On this current design of CSS-Tricks, you may have noticed how all links bump themselves down one pixel as you click them. I started noticing this effect on sites of luminaries like Tim Van Damme and Andy Clarke, so credit where credit is due.
As you might imagine, it's incredibly simple. Let's take a look.
Because we are wishing to achieve this "bump down" affect on all links and links are inline elements, margin-top won't work. We don't want to use padding either, because that would change the size of the box itself which might leading to shifting other elements around it as well which is undesirable. The perfect fit is position: relative, which allows us to bump around elements from their original static positioning.
On this site, this is a zoom-in look of the one-pixel down shift:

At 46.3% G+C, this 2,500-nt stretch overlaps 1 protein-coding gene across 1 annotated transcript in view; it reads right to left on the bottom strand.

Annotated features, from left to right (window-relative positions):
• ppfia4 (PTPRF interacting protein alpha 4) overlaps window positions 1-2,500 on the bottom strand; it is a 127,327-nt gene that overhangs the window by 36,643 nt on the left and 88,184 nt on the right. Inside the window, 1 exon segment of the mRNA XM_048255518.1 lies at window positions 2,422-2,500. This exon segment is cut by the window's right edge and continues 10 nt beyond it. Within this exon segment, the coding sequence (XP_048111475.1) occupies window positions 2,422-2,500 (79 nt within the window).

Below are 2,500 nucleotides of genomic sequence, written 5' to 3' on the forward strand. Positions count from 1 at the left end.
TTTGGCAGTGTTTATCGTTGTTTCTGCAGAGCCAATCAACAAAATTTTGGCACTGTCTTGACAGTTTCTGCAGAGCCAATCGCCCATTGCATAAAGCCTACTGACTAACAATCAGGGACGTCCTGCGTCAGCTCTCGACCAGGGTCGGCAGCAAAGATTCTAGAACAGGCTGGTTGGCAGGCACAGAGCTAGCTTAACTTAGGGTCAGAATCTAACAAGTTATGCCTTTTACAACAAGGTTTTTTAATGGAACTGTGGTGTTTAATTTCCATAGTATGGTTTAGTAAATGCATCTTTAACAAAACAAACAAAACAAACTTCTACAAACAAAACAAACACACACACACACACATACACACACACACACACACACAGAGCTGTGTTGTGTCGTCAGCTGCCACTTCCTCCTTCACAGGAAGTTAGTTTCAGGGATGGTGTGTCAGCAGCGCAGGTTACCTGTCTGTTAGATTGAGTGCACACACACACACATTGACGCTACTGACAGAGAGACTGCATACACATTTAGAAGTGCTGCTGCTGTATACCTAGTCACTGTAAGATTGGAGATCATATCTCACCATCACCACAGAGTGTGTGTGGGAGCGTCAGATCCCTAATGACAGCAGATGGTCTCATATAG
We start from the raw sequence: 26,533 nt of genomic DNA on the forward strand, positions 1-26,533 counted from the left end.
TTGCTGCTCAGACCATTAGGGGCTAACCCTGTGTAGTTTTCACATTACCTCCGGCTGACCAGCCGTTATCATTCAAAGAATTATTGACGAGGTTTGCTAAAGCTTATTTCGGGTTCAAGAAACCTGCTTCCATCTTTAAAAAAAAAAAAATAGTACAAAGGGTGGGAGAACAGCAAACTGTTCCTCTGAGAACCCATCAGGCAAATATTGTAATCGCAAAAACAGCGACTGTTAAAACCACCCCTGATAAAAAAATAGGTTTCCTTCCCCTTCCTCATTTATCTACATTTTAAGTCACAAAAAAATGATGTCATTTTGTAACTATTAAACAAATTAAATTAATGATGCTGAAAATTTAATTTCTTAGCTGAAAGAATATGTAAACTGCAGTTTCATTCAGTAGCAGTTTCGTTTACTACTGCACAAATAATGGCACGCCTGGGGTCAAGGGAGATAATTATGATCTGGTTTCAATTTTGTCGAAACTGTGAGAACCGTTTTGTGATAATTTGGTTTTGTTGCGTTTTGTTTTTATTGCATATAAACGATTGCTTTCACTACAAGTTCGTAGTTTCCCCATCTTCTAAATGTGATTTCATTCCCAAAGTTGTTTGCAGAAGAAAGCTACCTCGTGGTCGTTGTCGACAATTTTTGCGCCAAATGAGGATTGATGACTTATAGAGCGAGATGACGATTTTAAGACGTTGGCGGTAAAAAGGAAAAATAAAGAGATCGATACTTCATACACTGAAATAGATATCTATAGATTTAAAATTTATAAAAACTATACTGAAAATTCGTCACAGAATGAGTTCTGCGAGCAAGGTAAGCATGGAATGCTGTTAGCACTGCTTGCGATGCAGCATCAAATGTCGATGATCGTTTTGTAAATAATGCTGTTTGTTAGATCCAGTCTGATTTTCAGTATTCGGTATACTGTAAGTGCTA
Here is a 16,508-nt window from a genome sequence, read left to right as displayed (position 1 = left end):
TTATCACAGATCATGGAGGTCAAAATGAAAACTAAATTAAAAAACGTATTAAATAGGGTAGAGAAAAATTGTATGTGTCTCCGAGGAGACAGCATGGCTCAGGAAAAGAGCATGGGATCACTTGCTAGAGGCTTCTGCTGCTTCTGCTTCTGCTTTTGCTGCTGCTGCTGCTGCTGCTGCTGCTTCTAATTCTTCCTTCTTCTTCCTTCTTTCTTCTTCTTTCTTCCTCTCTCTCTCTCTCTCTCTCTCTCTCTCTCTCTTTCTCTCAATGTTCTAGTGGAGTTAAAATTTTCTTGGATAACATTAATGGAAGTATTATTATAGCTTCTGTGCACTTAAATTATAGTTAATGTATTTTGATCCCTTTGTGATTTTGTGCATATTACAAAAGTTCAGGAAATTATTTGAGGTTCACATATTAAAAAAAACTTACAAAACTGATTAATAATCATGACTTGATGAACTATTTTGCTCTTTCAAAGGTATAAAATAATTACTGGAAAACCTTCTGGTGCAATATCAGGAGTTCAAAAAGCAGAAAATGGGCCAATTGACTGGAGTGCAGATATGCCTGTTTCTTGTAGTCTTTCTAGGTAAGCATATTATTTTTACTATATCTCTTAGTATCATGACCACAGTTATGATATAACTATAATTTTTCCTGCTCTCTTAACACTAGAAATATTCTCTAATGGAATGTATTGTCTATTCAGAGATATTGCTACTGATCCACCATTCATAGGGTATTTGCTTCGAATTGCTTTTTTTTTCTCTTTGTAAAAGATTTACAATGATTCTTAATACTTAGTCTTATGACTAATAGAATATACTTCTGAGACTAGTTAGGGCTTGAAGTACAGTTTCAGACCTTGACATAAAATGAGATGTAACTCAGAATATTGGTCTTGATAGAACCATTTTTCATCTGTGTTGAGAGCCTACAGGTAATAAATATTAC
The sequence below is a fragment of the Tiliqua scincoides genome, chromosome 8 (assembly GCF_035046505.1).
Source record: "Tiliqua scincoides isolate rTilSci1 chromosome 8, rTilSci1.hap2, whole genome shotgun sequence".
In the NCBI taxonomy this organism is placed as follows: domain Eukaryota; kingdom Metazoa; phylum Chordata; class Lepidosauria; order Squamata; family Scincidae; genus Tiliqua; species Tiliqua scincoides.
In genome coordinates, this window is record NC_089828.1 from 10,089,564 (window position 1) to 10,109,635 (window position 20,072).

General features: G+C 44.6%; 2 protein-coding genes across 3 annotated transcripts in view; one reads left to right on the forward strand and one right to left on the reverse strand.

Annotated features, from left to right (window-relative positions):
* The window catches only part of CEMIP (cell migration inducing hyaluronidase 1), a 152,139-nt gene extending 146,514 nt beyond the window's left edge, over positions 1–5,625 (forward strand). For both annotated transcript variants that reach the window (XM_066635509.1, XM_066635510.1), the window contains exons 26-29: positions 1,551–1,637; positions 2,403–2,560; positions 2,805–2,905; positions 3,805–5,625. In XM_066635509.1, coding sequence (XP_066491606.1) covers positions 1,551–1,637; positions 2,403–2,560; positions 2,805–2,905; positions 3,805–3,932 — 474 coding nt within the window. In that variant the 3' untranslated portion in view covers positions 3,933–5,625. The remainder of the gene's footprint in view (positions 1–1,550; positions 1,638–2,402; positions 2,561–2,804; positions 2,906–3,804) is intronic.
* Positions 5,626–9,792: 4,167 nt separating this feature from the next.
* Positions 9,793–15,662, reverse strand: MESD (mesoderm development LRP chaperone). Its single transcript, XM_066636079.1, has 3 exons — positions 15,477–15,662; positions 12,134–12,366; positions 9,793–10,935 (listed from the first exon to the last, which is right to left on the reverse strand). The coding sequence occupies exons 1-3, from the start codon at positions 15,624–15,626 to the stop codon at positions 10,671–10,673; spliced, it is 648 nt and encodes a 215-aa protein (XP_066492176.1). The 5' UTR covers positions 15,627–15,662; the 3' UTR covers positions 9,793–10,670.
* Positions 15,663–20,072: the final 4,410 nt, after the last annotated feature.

On this site I use it just like the code above, meaning it affects every link on the site. Some people have said it feels like overkill. Personally I like it and like the consistency, but if you are in the overkill camp (but still like it), use more specific selectors on the anchor element to use in more specific areas of your site.
More importantly, setting a different positioning value for the active state of a link is something you need to be very careful about. If you have any links on your site that are absolutely positioned, having the active state change to relative position will (probably) make them go flying away and render them unclickable. You can fix this on a case-by-case basis by making the active state of those links retain absolute positioning, and even make their top value one higher (or bottom value one lower).